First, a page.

Executive director Gonzalo Peralta told the organisation’s annual conference in Ottawa Monday that the sector has gone through a “traumatic period”. Some programs reported enrolment declines of 50% or more and many had to switch to online learning to stay afloat.
However, Peralta says that Languages Canada has successfully lobbied the Canadian government for support. “Canada has survived and persevered like nobody else in the language sector,” he told the attendees.
“Canada has survived and persevered like nobody else in the language sector”
Moving forward, Languages Canada president Cath D’Amico said that the association will continue to focus on diversification, quality, robust partnerships and innovation. “It’s innovate or die,” she said.
By the close of 2021, Languages Canada had more members than at the start of the pandemic. D’Amico told the audience that there are currently 215 programs in the association, 185 teaching English and 30 in French. She credited the hard work of both the staff and board members for growing the membership.
A particular success has been working with Brazil. Peralta noted that there are more Brazilians coming to Canada to learn English or French than any other nationality.
The secretary of higher education for Brazil, Wagner Boas de Souza, told the conference that it is mandatory for elementary and secondary students to learn English in his country. He pointed to a program to train English teachers in Canada as a successful partnership between the two nations.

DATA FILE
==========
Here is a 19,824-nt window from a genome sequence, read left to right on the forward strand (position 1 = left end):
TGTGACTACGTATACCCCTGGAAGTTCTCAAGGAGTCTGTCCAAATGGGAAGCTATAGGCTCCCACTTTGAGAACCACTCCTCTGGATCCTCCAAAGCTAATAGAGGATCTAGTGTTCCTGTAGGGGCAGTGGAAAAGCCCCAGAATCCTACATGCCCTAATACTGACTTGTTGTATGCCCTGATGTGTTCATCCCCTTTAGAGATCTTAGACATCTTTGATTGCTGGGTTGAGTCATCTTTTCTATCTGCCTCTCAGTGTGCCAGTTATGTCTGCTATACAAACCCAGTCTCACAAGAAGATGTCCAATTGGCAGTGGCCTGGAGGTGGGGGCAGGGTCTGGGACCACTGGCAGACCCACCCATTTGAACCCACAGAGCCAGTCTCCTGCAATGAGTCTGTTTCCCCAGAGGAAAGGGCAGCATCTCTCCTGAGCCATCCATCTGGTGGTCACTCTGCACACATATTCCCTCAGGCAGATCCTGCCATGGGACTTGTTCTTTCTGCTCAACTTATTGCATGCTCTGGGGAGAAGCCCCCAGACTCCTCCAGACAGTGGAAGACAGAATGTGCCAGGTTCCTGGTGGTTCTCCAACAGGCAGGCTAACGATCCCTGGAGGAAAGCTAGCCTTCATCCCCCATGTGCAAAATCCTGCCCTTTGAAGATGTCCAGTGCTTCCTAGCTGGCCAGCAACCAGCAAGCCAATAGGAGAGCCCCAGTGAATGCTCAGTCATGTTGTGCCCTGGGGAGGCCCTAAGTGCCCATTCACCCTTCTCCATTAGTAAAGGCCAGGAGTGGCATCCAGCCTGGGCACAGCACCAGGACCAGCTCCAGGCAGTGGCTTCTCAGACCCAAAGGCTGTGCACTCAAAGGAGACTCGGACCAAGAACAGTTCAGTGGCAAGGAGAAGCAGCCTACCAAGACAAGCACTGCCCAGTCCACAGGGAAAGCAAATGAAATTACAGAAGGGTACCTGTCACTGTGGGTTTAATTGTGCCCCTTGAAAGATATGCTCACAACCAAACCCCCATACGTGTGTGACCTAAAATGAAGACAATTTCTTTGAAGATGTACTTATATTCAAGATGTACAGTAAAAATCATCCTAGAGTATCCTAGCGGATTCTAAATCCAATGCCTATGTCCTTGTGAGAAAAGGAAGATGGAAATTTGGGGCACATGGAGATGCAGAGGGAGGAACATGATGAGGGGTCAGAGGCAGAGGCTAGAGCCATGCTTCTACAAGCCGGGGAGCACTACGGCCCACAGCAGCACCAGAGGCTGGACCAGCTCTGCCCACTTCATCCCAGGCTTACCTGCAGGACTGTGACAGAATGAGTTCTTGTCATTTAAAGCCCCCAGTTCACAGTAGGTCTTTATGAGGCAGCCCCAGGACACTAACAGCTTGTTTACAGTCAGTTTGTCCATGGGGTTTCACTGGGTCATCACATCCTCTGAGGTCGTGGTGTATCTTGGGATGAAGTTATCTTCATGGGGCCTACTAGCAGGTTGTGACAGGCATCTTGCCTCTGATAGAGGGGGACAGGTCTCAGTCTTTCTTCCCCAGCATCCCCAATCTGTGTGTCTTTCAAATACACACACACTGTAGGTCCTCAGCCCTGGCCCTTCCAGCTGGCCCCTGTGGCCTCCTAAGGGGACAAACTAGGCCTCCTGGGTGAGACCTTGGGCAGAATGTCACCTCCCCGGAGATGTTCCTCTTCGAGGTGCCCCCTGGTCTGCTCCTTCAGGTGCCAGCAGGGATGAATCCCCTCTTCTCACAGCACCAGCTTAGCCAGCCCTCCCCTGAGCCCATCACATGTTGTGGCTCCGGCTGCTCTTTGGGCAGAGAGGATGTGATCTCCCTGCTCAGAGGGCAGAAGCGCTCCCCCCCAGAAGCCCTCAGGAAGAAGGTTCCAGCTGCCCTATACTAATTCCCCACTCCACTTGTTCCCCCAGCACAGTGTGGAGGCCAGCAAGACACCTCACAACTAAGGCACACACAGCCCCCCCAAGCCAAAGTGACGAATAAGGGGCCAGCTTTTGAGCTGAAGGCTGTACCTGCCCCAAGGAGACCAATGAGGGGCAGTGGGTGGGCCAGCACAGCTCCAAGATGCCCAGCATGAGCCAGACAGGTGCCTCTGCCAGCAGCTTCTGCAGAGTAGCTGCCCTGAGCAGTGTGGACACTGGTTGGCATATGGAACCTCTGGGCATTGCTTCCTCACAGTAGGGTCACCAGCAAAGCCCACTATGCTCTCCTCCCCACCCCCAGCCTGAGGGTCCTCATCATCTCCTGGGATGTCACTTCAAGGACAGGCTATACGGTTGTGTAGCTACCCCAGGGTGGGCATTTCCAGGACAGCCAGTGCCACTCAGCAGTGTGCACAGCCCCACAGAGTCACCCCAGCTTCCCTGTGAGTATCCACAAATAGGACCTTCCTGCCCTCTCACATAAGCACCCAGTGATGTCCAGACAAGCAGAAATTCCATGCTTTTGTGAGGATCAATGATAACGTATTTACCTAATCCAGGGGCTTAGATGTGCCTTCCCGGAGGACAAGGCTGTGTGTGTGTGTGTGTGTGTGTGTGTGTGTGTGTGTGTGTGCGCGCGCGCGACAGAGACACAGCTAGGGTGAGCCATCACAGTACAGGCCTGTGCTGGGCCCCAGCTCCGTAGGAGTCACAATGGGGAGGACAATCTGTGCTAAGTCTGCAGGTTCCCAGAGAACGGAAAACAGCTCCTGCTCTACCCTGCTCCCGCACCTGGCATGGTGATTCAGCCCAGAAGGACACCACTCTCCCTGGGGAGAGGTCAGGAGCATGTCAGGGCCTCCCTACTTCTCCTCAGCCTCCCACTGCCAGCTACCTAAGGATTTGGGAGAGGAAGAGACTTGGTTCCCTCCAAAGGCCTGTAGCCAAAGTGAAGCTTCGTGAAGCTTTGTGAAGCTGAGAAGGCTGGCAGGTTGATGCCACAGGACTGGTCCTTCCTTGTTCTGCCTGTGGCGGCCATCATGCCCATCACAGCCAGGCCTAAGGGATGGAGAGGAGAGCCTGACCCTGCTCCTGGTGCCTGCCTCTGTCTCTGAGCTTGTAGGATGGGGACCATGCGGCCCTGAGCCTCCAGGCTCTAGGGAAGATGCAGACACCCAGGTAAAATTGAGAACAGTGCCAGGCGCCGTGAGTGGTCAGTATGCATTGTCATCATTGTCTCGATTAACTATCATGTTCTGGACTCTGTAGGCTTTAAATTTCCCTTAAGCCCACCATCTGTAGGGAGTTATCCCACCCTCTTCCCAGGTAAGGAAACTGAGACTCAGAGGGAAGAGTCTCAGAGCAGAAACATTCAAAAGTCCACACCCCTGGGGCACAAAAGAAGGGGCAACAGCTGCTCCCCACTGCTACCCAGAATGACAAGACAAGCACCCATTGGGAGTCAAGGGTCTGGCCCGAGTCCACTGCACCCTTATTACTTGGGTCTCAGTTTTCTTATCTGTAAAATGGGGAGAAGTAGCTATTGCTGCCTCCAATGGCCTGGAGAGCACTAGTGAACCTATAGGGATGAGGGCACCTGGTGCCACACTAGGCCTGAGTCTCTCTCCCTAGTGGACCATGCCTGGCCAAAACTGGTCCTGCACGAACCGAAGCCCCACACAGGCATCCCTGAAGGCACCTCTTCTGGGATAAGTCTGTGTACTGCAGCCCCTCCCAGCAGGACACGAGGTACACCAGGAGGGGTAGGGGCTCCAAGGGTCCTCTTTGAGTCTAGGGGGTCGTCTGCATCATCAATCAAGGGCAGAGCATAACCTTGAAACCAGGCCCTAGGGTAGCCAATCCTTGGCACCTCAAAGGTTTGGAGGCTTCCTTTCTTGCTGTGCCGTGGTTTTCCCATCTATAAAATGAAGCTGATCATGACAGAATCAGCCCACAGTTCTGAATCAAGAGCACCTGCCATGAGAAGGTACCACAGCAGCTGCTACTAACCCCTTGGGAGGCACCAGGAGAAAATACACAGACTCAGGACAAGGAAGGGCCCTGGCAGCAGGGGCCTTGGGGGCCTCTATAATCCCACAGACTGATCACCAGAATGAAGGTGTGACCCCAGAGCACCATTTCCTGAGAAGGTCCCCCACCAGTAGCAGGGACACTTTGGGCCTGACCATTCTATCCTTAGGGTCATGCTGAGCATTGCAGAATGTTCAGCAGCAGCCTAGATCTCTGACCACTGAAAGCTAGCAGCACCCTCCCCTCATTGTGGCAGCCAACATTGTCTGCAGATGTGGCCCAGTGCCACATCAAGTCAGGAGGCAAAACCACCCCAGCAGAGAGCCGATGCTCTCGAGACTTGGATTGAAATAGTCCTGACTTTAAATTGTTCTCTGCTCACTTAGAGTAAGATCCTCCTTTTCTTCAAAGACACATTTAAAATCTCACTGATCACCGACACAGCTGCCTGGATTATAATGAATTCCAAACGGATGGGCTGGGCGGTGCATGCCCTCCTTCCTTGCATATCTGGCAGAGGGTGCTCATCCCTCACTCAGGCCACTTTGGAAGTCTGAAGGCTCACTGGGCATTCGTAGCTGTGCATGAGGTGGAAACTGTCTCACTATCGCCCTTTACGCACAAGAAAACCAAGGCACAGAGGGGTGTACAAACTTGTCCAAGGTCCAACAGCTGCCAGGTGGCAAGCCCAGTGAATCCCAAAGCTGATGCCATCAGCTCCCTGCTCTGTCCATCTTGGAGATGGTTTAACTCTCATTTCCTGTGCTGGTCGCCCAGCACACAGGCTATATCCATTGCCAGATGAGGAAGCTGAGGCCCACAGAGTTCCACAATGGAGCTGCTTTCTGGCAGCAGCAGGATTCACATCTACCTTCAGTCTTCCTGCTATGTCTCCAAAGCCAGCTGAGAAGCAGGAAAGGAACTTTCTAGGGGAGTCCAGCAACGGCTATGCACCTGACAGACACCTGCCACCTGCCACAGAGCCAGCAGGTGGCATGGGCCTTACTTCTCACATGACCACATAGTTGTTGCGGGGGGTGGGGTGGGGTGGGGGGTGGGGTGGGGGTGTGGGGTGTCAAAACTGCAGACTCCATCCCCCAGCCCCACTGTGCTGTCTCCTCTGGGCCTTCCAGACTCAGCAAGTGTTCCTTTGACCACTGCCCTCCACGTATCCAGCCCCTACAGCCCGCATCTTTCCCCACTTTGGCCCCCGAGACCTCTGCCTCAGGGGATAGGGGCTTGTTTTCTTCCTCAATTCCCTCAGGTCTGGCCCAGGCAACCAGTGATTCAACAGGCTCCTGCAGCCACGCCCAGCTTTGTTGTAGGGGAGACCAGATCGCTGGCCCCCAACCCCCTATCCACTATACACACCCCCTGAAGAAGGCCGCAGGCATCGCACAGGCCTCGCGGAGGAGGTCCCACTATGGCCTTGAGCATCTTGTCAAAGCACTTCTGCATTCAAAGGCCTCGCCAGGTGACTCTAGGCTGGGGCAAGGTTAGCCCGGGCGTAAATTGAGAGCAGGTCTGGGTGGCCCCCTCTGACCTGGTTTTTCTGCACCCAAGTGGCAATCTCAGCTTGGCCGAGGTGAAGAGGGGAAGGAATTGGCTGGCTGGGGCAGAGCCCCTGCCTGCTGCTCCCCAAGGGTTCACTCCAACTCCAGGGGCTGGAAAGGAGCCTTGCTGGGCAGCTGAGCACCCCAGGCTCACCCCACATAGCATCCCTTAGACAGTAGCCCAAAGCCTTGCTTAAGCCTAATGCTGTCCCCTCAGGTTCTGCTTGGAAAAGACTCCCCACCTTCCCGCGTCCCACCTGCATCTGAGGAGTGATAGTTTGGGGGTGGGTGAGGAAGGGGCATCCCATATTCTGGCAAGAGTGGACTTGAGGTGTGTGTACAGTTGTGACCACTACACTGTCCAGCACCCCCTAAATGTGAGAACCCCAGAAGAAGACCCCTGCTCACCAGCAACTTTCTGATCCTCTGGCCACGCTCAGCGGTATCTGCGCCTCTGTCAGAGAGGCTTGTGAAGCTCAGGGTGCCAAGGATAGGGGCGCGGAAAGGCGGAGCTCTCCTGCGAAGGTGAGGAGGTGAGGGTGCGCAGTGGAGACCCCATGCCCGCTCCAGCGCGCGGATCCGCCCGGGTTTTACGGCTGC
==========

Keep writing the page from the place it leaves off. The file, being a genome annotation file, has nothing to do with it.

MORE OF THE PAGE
There is much more to be done, he said. “Brazil is a great storehouse of opportunities” for Languages Canada members, he said.
Meanwhile, Languages Canada is trying to make it easier for students arriving in Canada to get through Canada Border Service Agency checks. Two of its largest member private schools, ILSC and ILAC, have been piloting a database developed by iCent that would be available to CBSA officers.
The issue is the Letters of Acceptance that Canadian programs provide to students. According to Diego Sanchez of Languages Canada, about 10% of LOAs were found to be fraudulent in a recent Canadian government investigation.
Letters of Acceptance are used for students who are in Canada for less than six months and therefore do not need to apply for a study permit. The database allows programs to upload LOAs so that border officials can verify their validity.
Ryan Tremble, a representative of the CBSA based at Toronto’s Pearson International Airport, said that officers must make on-the-spot decisions about a student’s eligibility to enter Canada. He said the database would be a valuable tool to approve students quickly, avoiding stressful waits at the airport while an officer calls the school for verification.
Languages Canada hopes to expand the verification service to all members who want to participate.